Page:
46 Stretch Energy Code Communities

As of September 8, 2010, 46 Massachusetts communities have adopted the Stretch Energy Code. 

46 Stretch Energy Code Communities

35 Green Communities
Tuesday, May 25, 2010 – Governor Deval Patrick today designated 35 cities and towns from the Berkshires to Cape Cod as the Commonwealth's first official "Green Communities" - a status that makes them eligible for $8.1 million in grants for local renewable power and energy efficiency projects. The projects promise to create green jobs and advance both municipal and state clean energy goals.

"I am pleased to honor the vision and hard work of our first group of official Green Communities," said Governor Patrick. "These pioneers are notable not only for their commitment to a cleaner, greener Massachusetts, but also for their diversity. From tiny towns to major cities and suburbs in all regions of the state, Massachusetts communities recognize the benefits, for the economy as well as the environment, of making clean energy choices."

"It's great to see so many communities dedicated to saving energy, making new construction as energy efficient as possible, and accommodating clean energy investment and jobs in support of a stronger, more sustainable future for Massachusetts," said Lieutenant Governor Timothy Murray.

“Taking the initiative to make the changes necessary to promote energy efficiency and encourage renewable energy is critical to a community’s future both environmentally and economically. The cities and towns designated ‘Green Communities’ have taken this challenge seriously and succeeded in their efforts. They are examples I hope that other communities across the commonwealth will follow,” said Senate President Therese Murray.

The signature program of the landmark Green Communities Act of 2008, the Department of Energy Resources' (DOER) Green Communities Grant Program uses funding from auctions of carbon emissions permits under the Regional Greenhouse Gas Initiative to reward communities that win Green Communities designation by meeting five clean energy benchmarks:

  • Adopting local zoning bylaw or ordinance that allows "as-of-right-siting" of renewable energy projects;
  • Adopting an expedited permitting process related to the as-of-right facilities;
  • Establishing a municipal energy use baseline and a program designed to reduce use by 20 percent within five years;
  • Purchasing only fuel-efficient vehicles for municipal use, whenever such vehicles are commercially available and practicable; and
  • Requiring all new residential construction over 3,000 square feet and all new commercial and industrial real estate construction to reduce lifecycle energy costs (i.e., adoption of an energy-saving building "stretch code").

May 14 was the deadline for municipalities to apply for Green Community designation in order to qualify for the first round of $8.1 million in Green Communities grants. Today's Green Communities designees - Acton, Arlington, Athol, Andover, Becket, Belchertown, Cambridge, Chelmsford, Easthampton, Greenfield, Hamilton, Hanover, Holyoke, Hopkinton, Kingston, Lancaster, Lenox, Lexington, Lincoln, Lowell, Mashpee, Medford, Melrose, Montague, Natick, Newton, Northampton, Palmer, Pittsfield, Salem, Springfield, Sudbury, Tyngsboro, Wenham, and Worcester - have until June 4 to submit applications for grants that will be awarded in late June.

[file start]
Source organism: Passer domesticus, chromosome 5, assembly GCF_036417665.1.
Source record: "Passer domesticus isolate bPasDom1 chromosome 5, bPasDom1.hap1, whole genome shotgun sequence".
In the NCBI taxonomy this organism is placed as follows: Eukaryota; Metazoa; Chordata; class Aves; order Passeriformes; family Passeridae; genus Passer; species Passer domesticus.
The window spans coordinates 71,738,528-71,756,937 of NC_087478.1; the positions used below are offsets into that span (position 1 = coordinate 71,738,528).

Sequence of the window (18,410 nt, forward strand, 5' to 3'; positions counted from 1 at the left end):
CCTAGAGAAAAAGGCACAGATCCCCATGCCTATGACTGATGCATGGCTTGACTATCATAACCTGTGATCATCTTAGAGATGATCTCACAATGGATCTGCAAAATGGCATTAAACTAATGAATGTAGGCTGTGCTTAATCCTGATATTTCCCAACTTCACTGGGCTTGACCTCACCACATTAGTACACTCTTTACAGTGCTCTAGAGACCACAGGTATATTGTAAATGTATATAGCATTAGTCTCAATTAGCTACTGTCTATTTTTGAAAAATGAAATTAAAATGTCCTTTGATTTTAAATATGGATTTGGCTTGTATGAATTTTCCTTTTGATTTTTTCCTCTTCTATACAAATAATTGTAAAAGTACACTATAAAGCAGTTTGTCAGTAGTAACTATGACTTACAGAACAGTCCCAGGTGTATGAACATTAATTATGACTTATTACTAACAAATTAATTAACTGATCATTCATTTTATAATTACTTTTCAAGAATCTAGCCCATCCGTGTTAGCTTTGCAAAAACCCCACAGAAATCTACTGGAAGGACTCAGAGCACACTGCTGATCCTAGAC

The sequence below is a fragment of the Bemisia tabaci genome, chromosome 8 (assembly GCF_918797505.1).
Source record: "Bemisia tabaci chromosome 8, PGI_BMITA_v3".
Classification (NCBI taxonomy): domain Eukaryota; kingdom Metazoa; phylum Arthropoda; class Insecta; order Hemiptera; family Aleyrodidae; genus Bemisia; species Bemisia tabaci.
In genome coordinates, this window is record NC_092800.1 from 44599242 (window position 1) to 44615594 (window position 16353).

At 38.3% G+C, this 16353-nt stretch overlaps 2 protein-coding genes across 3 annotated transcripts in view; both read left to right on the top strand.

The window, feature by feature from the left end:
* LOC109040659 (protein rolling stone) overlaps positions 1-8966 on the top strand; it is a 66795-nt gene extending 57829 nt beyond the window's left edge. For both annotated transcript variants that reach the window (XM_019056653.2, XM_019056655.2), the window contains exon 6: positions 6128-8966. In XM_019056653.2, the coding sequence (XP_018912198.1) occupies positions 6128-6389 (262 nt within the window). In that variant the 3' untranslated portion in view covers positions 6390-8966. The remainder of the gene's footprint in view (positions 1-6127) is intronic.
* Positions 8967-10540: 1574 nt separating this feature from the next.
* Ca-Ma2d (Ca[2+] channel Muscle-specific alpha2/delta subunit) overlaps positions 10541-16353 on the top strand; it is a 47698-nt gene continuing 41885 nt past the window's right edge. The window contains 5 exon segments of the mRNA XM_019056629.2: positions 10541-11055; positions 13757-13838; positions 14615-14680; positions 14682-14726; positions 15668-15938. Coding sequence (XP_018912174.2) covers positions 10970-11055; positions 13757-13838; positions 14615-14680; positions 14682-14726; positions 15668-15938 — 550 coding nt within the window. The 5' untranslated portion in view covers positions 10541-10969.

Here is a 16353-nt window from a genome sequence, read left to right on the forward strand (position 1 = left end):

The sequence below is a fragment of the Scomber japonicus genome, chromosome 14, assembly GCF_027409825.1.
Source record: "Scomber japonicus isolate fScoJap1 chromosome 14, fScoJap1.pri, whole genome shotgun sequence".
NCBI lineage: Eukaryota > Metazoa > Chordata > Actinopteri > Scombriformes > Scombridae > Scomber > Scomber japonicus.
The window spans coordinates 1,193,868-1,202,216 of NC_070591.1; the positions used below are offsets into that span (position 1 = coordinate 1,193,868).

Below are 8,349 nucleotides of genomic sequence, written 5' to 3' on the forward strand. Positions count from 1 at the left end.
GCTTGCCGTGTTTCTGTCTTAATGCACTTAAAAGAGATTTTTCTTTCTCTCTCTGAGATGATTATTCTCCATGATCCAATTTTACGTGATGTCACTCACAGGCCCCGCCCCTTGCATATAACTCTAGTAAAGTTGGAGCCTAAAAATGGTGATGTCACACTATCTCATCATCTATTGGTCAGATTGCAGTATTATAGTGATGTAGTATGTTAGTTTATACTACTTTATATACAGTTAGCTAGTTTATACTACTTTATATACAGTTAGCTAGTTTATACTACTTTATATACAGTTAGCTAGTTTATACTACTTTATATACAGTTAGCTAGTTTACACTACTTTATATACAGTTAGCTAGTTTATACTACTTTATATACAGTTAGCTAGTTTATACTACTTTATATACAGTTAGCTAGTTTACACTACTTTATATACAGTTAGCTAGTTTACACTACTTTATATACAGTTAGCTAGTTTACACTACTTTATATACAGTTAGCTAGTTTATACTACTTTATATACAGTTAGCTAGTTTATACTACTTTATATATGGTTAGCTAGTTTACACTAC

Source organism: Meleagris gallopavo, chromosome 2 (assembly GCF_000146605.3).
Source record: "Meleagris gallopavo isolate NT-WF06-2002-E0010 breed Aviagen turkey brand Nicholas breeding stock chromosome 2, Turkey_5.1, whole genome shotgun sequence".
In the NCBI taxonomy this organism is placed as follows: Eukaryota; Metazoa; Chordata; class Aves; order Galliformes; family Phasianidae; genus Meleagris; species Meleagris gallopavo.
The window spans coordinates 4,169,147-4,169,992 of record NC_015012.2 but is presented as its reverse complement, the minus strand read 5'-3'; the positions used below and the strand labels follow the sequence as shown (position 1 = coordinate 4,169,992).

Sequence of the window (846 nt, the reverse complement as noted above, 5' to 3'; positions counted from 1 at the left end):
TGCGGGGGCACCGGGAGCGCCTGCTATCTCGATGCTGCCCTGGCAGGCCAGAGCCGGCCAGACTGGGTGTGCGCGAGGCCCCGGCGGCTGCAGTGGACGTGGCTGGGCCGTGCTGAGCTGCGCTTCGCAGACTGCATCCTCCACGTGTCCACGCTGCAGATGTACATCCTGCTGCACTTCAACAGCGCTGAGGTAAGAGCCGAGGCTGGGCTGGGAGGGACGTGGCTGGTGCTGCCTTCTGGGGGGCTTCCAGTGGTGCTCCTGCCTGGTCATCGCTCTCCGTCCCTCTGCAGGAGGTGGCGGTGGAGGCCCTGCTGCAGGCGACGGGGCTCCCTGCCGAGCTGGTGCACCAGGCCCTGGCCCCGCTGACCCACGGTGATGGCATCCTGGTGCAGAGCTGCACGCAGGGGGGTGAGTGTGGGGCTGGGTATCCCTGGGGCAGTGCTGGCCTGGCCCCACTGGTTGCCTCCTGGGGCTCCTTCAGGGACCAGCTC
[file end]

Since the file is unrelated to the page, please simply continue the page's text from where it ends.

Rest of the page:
"These 35 cities and towns have already distinguished themselves as leaders," said Energy and Environmental Affairs Secretary Ian Bowles. "With the help of Green Communities grant funding, they'll be able to go further - saving energy costs for their residents, reducing the environmental impact of municipal operations, and validating the Commonwealth's reputation as a national clean energy leader."

"We are confident that these 35 municipalities - and the projects they will undertake with Green Communities grants - will serve as shining examples to the Commonwealth's other 316 cities and towns, all of which we hope will also work toward becoming Green Communities and reaching their clean energy goals in the months ahead," said DOER Commissioner Phil Giudice.

In addition to grant eligibility, each Green Community designated today will receive a Big Belly solar waste compactor, to be delivered by June 30 in time for the summer parks and beaches season. Purchased with DOER energy efficiency funding, Big Belly compactors can hold several times more trash and litter than similarly sized regular trash receptacles - thereby reducing the number of garbage truck trips required to empty them. Each municipality will also receive a certificate from the Commonwealth congratulating it on becoming an official Green Community.

DOER will take additional applications for Green Community designations and grants later this year. Click here for more information on DOER's Green Communities program.

Click here for quotes from legislators and local officials about the Commonwealth's "Green Communities."

Lexington Adopts Stretch Energy Code

March 31, 2010 - The Town of Lexington voted unanimously to adopt the Stretch Energy Code at Town Meeting on March 31st. 

Lexington Minuteman coverage of the vote

Lincoln Adopts Stretch Energy Code
March 29, 2010 - The Town of Lincoln became the third town to adopt the Stretch Energy Code. The town voted to adopt the Stretch Energy Code at town meeting held on Saturday March 29, 2010. 
Tyngsborough Adopts Stretch Energy Code

March 2, 2010 - The Town of Tyngsborough has become the first town in the commonwealth to adopt the Stretch Energy Code. The Town held a public hearing on the Stretch Energy Code on February 22, 2010 and approved the Stretch Energy Code at the Town Meeting held on March 2, 2010

The Town of Tyngsborough also approved a number of other changes to town bylaws required to allow Tyngsborough to qualify for the state's Green Communities program



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